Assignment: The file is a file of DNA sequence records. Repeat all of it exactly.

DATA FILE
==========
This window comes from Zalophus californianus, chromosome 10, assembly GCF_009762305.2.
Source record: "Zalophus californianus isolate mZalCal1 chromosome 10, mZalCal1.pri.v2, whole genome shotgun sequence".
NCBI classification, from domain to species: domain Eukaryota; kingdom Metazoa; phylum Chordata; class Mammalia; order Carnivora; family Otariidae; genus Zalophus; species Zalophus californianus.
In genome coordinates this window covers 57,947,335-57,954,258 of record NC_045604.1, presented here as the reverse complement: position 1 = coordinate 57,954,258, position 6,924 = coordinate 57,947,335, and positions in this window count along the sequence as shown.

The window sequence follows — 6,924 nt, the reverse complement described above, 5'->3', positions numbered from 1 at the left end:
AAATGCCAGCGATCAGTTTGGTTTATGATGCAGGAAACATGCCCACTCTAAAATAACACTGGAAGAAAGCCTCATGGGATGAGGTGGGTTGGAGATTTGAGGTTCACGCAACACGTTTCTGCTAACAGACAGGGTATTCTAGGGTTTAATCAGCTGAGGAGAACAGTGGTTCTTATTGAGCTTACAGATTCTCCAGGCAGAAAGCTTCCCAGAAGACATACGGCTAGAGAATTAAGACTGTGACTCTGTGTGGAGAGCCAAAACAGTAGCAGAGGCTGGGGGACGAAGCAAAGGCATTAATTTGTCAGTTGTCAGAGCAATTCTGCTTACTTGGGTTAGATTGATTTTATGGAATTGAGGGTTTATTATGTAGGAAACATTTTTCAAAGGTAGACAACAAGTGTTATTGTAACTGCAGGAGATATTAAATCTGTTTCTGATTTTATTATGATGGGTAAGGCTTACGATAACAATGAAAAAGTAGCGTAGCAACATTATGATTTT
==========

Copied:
This window comes from Zalophus californianus, chromosome 10, assembly GCF_009762305.2.
Source record: "Zalophus californianus isolate mZalCal1 chromosome 10, mZalCal1.pri.v2, whole genome shotgun sequence".
NCBI classification, from domain to species: domain Eukaryota; kingdom Metazoa; phylum Chordata; class Mammalia; order Carnivora; family Otariidae; genus Zalophus; species Zalophus californianus.
In genome coordinates this window covers 57,947,335-57,954,258 of record NC_045604.1, presented here as the reverse complement: position 1 = coordinate 57,954,258, position 6,924 = coordinate 57,947,335, and positions in this window count along the sequence as shown.

The window sequence follows — 6,924 nt, the reverse complement described above, 5'->3', positions numbered from 1 at the left end:
AAATGCCAGCGATCAGTTTGGTTTATGATGCAGGAAACATGCCCACTCTAAAATAACACTGGAAGAAAGCCTCATGGGATGAGGTGGGTTGGAGATTTGAGGTTCACGCAACACGTTTCTGCTAACAGACAGGGTATTCTAGGGTTTAATCAGCTGAGGAGAACAGTGGTTCTTATTGAGCTTACAGATTCTCCAGGCAGAAAGCTTCCCAGAAGACATACGGCTAGAGAATTAAGACTGTGACTCTGTGTGGAGAGCCAAAACAGTAGCAGAGGCTGGGGGACGAAGCAAAGGCATTAATTTGTCAGTTGTCAGAGCAATTCTGCTTACTTGGGTTAGATTGATTTTATGGAATTGAGGGTTTATTATGTAGGAAACATTTTTCAAAGGTAGACAACAAGTGTTATTGTAACTGCAGGAGATATTAAATCTGTTTCTGATTTTATTATGATGGGTAAGGCTTACGATAACAATGAAAAAGTAGCGTAGCAACATTATGATTTT